On 30th November 2017, the Organization of Petroleum Exporting Countries (OPEC) and its non-OPEC friends decided to extend the output cuts till the end of 2018. OPEC and its allies started withholding supplies since January 2017 and currently plan to continue doing so throughout 2018. Brent Crude oil price has rallied from USD 44 per barrel in the month of June 2017 to USD 65 per barrel in the month of December 2017. The cut in production led to the decrease in supply of oil from OPEC and other supporting countries which has helped it rally in the last six months.
The rise in price of crude oil in the international market would allow US shale oil companies to increase production and thereby contribute to the rise in supply. The rising U.S. output threatens to undermine efforts led by the OPEC and a group of non-OPEC producers, most importantly Russia, to support prices by withholding supplies.
The U.S. oil production surged in September 2017, jumping by a massive 290,000 bpd from a month earlier, hitting 9.48 mb/d. The U.S. shale industry shifted into expansion after prices jumped above USD 50 per barrel.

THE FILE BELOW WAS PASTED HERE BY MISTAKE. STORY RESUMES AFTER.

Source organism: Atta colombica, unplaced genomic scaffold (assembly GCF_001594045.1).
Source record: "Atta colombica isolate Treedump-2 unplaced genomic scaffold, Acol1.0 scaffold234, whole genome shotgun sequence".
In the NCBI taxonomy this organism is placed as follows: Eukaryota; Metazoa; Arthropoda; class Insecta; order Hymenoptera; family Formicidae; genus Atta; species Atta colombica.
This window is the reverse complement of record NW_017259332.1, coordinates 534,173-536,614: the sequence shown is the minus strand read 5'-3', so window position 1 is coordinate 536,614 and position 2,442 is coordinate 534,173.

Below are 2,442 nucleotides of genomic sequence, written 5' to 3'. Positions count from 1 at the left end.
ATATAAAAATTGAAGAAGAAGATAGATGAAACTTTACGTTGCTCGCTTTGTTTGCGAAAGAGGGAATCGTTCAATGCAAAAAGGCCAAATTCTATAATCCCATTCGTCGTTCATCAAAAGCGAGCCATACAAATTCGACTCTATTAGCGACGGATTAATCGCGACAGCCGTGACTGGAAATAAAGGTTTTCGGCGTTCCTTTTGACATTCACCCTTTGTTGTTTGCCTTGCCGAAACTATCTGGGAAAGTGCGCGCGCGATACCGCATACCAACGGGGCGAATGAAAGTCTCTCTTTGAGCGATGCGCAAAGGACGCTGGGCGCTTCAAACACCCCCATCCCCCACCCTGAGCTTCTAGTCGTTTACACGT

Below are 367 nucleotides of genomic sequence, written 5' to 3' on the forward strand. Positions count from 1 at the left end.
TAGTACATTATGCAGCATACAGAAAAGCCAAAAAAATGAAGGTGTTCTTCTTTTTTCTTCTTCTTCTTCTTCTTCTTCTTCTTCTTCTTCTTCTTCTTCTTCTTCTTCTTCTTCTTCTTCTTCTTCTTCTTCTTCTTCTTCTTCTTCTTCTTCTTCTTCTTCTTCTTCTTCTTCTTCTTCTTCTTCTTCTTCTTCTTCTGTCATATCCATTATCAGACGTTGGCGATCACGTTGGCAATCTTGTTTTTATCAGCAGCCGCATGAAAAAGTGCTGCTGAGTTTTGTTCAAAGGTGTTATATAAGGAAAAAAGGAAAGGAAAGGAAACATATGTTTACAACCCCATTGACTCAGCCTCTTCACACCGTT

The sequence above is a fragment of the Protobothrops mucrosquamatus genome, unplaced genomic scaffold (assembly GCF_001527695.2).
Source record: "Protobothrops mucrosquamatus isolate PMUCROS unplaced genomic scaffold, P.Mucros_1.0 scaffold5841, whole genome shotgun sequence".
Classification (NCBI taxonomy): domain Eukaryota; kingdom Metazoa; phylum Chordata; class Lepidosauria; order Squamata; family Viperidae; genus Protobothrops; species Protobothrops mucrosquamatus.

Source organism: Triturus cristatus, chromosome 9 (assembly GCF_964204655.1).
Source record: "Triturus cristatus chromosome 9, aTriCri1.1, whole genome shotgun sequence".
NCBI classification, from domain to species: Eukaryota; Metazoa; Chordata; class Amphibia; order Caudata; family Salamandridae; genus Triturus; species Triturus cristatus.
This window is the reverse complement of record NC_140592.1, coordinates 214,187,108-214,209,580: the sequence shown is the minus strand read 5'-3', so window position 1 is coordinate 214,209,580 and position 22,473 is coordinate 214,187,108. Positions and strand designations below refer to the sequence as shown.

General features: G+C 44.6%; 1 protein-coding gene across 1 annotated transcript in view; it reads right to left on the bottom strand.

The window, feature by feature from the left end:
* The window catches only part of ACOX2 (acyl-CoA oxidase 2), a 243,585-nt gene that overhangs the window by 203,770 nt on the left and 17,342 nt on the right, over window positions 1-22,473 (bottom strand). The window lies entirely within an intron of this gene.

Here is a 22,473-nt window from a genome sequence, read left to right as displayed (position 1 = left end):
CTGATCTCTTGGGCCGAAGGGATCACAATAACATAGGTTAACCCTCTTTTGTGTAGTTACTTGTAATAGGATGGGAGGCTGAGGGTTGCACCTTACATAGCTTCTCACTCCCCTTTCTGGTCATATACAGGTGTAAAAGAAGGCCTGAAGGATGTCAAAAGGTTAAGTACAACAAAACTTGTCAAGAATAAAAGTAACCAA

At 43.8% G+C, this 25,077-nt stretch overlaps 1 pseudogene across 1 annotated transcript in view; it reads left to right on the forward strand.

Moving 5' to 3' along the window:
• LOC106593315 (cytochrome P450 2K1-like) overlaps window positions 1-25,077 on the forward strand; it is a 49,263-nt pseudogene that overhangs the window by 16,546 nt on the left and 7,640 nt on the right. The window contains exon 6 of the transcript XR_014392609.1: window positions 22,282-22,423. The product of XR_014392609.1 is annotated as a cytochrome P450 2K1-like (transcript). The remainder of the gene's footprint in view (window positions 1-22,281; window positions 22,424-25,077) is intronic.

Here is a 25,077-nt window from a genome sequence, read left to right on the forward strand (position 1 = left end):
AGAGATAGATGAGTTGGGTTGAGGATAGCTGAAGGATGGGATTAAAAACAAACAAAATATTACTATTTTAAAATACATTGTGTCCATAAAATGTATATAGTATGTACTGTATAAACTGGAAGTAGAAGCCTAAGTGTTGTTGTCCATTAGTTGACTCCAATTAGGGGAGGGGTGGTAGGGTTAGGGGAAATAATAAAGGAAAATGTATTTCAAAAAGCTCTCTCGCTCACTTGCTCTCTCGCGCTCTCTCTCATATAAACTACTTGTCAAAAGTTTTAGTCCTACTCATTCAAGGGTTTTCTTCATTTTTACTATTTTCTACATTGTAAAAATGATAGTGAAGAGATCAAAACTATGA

The upside for Brent Crude oil price is therefore expected to remain limited as the decision to cut production by OPEC would make way for higher supply of US shale oil in the international market and decrease prices accordingly.
Brent crude oil increased to 65 USD/BBL in the month of December 2017 from 44 USD/BBL in the month of June 2017. Brent crude oil averaged 41.78 USD/BBL from 1970 until 2016, reaching an all-time high of 145.61 USD/BBL in July of 2008 and a record low of 8.75 USD/BBL in July of 1986.
Nymex Crude oil increased to 58 USD/BBL in the month of December 2017 from 42 USD/BBL in the month of June 2017. Nymex Crude oil averaged 40.08 USD/BBL from 1946 until 2016, reaching an all-time high of 145.31 USD/BBL in July of 2008 and a record low of 1.17 USD/BBL in February of 1946.